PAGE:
Total number of presence data of endemic reptiles of Socotra Island used in the species distribution models (SDMs), including the training (train) and test datasets, average and standard deviation (SD) of AUC for SDM replicates, and average percent contribution of each landscape variable (LV) to SDMs. LVs contributing >20% to SDMs are highlighted in bold.

Table 2. Correlation tests.

Correlation values (ρ) of richness of total, wide-range and restricted-range species/lineages, and of the differences between species and lineage richness, with latitude (lat), longitude (lon) and 14 landscape variables (described in S3 Table). Absolute ρ>0.20 are highlighted in bold. All correlations were significant (P<0.05).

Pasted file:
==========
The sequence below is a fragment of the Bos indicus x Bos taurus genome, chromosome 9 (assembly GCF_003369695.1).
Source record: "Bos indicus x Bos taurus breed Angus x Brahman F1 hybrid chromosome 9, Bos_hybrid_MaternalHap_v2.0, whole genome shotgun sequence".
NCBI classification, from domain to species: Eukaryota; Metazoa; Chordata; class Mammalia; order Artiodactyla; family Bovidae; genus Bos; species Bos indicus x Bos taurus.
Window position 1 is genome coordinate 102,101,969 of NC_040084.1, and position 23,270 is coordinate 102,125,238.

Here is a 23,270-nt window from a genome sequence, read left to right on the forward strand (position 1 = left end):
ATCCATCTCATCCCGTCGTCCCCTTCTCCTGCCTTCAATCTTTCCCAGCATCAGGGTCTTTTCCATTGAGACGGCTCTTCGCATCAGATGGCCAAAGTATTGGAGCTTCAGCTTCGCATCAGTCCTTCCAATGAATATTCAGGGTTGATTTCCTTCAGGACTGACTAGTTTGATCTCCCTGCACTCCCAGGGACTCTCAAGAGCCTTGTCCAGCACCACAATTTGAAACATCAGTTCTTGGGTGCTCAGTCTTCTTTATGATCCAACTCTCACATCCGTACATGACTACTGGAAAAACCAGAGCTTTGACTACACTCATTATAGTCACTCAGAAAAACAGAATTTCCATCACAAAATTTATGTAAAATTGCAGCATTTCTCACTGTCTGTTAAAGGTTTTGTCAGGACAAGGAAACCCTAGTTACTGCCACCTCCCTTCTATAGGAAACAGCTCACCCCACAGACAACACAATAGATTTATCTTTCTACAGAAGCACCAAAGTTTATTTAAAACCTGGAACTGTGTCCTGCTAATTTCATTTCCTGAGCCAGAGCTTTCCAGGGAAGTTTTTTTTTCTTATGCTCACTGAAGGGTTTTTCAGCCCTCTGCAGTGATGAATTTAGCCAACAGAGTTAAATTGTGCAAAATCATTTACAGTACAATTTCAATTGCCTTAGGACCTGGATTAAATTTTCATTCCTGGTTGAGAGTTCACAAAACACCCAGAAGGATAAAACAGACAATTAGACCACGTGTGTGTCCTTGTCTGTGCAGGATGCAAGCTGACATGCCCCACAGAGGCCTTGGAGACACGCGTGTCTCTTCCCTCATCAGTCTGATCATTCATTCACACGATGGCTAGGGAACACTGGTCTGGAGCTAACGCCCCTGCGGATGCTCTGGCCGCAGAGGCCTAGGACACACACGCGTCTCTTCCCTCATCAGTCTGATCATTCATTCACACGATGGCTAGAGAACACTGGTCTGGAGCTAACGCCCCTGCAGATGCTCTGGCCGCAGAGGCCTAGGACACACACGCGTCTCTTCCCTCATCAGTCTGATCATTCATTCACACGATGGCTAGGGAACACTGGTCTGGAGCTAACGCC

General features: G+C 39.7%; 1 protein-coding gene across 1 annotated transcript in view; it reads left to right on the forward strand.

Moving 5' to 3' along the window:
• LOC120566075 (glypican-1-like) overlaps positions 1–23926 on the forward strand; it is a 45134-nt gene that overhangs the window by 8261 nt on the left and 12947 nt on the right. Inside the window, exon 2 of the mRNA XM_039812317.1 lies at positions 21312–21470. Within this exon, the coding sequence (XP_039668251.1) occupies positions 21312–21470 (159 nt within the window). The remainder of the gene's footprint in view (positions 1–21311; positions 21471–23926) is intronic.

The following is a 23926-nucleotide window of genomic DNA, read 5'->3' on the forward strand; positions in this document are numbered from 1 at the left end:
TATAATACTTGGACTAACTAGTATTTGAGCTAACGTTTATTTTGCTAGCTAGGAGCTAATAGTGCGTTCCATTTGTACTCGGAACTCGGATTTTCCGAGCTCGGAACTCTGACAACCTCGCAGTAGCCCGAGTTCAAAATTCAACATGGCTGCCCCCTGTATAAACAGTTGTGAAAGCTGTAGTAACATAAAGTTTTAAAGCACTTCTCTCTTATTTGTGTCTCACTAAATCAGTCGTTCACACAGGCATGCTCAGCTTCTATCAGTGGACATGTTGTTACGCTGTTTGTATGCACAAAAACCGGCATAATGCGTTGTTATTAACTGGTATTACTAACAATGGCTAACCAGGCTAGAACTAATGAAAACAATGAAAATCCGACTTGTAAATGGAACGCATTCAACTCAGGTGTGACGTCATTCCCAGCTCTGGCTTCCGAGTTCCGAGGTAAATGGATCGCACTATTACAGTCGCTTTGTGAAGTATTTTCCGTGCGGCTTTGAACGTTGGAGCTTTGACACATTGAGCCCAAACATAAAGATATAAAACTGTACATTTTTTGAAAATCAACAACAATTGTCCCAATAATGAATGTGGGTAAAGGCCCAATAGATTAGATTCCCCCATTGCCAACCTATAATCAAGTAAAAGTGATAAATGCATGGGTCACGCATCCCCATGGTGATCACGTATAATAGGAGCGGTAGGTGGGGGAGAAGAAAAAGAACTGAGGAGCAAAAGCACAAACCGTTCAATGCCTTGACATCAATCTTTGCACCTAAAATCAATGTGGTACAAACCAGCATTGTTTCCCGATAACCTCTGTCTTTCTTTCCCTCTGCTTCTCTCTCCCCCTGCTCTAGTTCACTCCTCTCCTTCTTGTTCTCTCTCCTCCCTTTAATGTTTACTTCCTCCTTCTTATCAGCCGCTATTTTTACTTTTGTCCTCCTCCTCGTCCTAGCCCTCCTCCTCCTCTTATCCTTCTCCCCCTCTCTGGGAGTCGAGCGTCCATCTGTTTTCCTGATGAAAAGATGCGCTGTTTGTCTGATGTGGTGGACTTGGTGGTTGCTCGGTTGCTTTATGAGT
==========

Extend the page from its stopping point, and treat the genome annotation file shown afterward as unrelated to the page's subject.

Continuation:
On average 37.0±26.5% (range: 0.7–89.2%) of Socotra Island was predicted to be suitable for the different reptile species and lineages (Table 3). The species with the smallest predicted suitable range is H. dracaenacolus, while Mesalina balfouri (Blanford, 1881) has the largest predicted range (Table 3).

Table 3. Gap analysis results.

The number (nr) of grid cells of species (sp) and lineages (ln), in total, in comparison with the island area (range), and within each category of the Zoning Plan, as well as species conservation status (status), representation targets and target achievement (≥100% if above target) of the 57 biodiversity features and the fourth quantile of richnesses is showed. Species codes follow Table 1 and lineages are identified by a number. Restricted-range species and their lineages (restr.) are shaded in grey.

Spatial pattern of species and lineage diversity